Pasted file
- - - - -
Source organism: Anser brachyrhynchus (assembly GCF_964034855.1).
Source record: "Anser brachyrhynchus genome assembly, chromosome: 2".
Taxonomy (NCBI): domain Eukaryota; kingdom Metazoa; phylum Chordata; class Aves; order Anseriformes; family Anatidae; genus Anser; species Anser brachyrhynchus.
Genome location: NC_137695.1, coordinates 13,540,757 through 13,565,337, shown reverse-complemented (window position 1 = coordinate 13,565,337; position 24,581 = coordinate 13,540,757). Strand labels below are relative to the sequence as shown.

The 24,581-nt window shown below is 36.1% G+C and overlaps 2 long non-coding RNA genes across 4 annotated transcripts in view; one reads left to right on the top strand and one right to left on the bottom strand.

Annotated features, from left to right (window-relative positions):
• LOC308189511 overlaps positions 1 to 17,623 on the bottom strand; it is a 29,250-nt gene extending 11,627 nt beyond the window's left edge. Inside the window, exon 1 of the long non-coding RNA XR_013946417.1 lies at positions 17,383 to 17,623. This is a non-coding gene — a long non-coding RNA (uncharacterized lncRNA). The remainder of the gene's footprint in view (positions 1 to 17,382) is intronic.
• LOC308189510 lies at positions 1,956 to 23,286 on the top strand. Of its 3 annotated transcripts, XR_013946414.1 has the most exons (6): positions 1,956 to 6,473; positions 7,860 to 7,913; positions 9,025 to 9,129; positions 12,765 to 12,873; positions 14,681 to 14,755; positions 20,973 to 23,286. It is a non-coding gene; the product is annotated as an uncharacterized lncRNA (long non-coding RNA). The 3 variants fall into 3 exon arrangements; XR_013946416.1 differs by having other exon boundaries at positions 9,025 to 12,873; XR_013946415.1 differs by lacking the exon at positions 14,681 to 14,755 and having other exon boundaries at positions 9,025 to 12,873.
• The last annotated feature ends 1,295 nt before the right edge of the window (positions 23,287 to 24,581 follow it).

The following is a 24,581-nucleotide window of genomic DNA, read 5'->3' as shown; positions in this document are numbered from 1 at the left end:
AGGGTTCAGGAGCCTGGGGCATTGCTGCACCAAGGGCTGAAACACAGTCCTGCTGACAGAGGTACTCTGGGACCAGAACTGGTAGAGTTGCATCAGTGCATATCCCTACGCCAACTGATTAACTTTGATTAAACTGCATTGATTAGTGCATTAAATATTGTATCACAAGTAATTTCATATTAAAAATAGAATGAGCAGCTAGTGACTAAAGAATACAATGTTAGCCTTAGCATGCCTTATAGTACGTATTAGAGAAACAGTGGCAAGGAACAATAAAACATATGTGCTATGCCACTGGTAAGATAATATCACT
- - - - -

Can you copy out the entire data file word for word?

Source organism: Anser brachyrhynchus (assembly GCF_964034855.1).
Source record: "Anser brachyrhynchus genome assembly, chromosome: 2".
Taxonomy (NCBI): domain Eukaryota; kingdom Metazoa; phylum Chordata; class Aves; order Anseriformes; family Anatidae; genus Anser; species Anser brachyrhynchus.
Genome location: NC_137695.1, coordinates 13,540,757 through 13,565,337, shown reverse-complemented (window position 1 = coordinate 13,565,337; position 24,581 = coordinate 13,540,757). Strand labels below are relative to the sequence as shown.

The 24,581-nt window shown below is 36.1% G+C and overlaps 2 long non-coding RNA genes across 4 annotated transcripts in view; one reads left to right on the top strand and one right to left on the bottom strand.

Annotated features, from left to right (window-relative positions):
• LOC308189511 overlaps positions 1 to 17,623 on the bottom strand; it is a 29,250-nt gene extending 11,627 nt beyond the window's left edge. Inside the window, exon 1 of the long non-coding RNA XR_013946417.1 lies at positions 17,383 to 17,623. This is a non-coding gene — a long non-coding RNA (uncharacterized lncRNA). The remainder of the gene's footprint in view (positions 1 to 17,382) is intronic.
• LOC308189510 lies at positions 1,956 to 23,286 on the top strand. Of its 3 annotated transcripts, XR_013946414.1 has the most exons (6): positions 1,956 to 6,473; positions 7,860 to 7,913; positions 9,025 to 9,129; positions 12,765 to 12,873; positions 14,681 to 14,755; positions 20,973 to 23,286. It is a non-coding gene; the product is annotated as an uncharacterized lncRNA (long non-coding RNA). The 3 variants fall into 3 exon arrangements; XR_013946416.1 differs by having other exon boundaries at positions 9,025 to 12,873; XR_013946415.1 differs by lacking the exon at positions 14,681 to 14,755 and having other exon boundaries at positions 9,025 to 12,873.
• The last annotated feature ends 1,295 nt before the right edge of the window (positions 23,287 to 24,581 follow it).

The following is a 24,581-nucleotide window of genomic DNA, read 5'->3' as shown; positions in this document are numbered from 1 at the left end:
AGGGTTCAGGAGCCTGGGGCATTGCTGCACCAAGGGCTGAAACACAGTCCTGCTGACAGAGGTACTCTGGGACCAGAACTGGTAGAGTTGCATCAGTGCATATCCCTACGCCAACTGATTAACTTTGATTAAACTGCATTGATTAGTGCATTAAATATTGTATCACAAGTAATTTCATATTAAAAATAGAATGAGCAGCTAGTGACTAAAGAATACAATGTTAGCCTTAGCATGCCTTATAGTACGTATTAGAGAAACAGTGGCAAGGAACAATAAAACATATGTGCTATGCCACTGGTAAGATAATATCACT